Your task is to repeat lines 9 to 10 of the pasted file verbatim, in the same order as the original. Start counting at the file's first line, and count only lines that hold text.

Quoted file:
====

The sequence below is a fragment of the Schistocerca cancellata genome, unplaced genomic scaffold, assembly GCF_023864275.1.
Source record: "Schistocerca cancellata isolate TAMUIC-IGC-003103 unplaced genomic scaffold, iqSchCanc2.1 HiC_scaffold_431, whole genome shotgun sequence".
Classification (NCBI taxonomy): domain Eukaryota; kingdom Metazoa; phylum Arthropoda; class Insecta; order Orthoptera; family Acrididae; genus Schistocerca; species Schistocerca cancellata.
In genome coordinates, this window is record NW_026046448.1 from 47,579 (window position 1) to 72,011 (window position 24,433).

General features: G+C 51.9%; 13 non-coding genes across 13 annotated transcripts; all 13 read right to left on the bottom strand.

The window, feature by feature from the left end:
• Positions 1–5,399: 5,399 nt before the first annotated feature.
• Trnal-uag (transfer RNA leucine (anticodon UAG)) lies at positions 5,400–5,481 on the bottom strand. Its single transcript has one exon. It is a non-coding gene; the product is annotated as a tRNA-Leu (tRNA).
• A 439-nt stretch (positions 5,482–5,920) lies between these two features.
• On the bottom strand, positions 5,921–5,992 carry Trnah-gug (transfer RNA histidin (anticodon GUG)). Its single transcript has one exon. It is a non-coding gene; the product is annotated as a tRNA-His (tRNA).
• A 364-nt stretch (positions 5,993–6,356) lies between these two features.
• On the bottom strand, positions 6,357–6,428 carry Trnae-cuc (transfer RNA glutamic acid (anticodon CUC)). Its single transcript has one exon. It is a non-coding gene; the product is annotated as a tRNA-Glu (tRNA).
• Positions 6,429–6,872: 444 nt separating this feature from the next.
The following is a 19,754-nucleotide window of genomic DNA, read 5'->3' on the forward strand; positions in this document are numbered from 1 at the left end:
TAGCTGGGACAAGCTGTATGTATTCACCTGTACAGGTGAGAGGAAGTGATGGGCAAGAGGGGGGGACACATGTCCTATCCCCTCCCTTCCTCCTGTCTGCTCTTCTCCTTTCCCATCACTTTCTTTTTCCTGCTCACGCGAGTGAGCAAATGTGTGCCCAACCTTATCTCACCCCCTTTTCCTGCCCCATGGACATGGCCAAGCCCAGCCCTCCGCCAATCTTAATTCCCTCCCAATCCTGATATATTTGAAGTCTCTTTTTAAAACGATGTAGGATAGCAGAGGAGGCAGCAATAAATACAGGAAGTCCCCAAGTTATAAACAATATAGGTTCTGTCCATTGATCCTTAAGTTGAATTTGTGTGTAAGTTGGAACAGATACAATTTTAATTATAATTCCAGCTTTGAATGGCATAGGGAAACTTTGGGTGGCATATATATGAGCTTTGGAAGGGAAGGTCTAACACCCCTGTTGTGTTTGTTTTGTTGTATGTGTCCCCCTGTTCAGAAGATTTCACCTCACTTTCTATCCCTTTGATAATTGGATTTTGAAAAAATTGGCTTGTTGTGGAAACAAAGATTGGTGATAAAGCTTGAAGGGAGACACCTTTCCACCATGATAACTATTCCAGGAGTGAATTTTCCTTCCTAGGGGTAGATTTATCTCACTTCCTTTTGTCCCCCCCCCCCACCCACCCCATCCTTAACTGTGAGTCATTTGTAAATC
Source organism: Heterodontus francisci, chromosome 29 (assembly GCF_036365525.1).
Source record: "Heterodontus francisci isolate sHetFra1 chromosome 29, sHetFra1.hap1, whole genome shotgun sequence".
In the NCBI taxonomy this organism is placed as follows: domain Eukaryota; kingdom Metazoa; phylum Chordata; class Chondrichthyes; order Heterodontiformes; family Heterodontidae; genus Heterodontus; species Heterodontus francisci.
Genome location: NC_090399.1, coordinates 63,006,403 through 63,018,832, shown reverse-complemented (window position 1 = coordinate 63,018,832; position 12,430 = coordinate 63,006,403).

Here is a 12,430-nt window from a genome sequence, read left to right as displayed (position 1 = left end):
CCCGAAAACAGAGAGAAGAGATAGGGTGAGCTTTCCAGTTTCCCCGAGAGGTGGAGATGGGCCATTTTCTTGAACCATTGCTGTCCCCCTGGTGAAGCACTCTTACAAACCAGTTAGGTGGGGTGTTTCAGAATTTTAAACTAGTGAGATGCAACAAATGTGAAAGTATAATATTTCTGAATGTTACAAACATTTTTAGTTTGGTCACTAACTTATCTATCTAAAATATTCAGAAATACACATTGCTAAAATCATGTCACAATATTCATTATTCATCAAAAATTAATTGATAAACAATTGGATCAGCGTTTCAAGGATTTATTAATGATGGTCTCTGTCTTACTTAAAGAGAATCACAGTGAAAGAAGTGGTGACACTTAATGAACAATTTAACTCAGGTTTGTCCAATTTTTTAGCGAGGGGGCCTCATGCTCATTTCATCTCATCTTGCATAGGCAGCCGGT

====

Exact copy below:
• A 439-nt stretch (positions 5,482–5,920) lies between these two features.
• On the bottom strand, positions 5,921–5,992 carry Trnah-gug (transfer RNA histidin (anticodon GUG)). Its single transcript has one exon. It is a non-coding gene; the product is annotated as a tRNA-His (tRNA).